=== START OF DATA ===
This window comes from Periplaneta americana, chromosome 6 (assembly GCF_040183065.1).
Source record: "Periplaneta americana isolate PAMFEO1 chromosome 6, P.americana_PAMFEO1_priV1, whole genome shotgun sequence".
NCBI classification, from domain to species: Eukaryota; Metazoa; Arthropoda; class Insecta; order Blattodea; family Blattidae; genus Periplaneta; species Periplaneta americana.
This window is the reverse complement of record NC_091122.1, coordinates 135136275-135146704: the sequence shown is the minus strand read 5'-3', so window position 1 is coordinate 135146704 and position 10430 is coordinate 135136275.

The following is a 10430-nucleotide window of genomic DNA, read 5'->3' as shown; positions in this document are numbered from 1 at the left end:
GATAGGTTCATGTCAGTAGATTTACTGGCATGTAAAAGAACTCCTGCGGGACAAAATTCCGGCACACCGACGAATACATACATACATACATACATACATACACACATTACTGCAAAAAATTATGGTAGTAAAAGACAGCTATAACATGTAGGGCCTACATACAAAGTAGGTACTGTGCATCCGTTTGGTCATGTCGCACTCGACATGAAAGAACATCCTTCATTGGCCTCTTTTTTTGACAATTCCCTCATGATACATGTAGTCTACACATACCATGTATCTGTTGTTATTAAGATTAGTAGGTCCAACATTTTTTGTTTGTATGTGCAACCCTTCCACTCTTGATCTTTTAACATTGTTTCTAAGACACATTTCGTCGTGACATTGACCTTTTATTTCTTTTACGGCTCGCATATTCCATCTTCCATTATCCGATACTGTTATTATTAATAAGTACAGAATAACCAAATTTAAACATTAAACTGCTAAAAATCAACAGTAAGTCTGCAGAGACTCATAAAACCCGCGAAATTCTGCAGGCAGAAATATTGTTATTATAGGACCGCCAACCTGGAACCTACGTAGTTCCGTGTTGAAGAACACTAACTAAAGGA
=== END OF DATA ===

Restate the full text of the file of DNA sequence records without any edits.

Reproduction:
This window comes from Periplaneta americana, chromosome 6 (assembly GCF_040183065.1).
Source record: "Periplaneta americana isolate PAMFEO1 chromosome 6, P.americana_PAMFEO1_priV1, whole genome shotgun sequence".
NCBI classification, from domain to species: Eukaryota; Metazoa; Arthropoda; class Insecta; order Blattodea; family Blattidae; genus Periplaneta; species Periplaneta americana.
This window is the reverse complement of record NC_091122.1, coordinates 135136275-135146704: the sequence shown is the minus strand read 5'-3', so window position 1 is coordinate 135146704 and position 10430 is coordinate 135136275.

The following is a 10430-nucleotide window of genomic DNA, read 5'->3' as shown; positions in this document are numbered from 1 at the left end:
GATAGGTTCATGTCAGTAGATTTACTGGCATGTAAAAGAACTCCTGCGGGACAAAATTCCGGCACACCGACGAATACATACATACATACATACATACATACACACATTACTGCAAAAAATTATGGTAGTAAAAGACAGCTATAACATGTAGGGCCTACATACAAAGTAGGTACTGTGCATCCGTTTGGTCATGTCGCACTCGACATGAAAGAACATCCTTCATTGGCCTCTTTTTTTGACAATTCCCTCATGATACATGTAGTCTACACATACCATGTATCTGTTGTTATTAAGATTAGTAGGTCCAACATTTTTTGTTTGTATGTGCAACCCTTCCACTCTTGATCTTTTAACATTGTTTCTAAGACACATTTCGTCGTGACATTGACCTTTTATTTCTTTTACGGCTCGCATATTCCATCTTCCATTATCCGATACTGTTATTATTAATAAGTACAGAATAACCAAATTTAAACATTAAACTGCTAAAAATCAACAGTAAGTCTGCAGAGACTCATAAAACCCGCGAAATTCTGCAGGCAGAAATATTGTTATTATAGGACCGCCAACCTGGAACCTACGTAGTTCCGTGTTGAAGAACACTAACTAAAGGA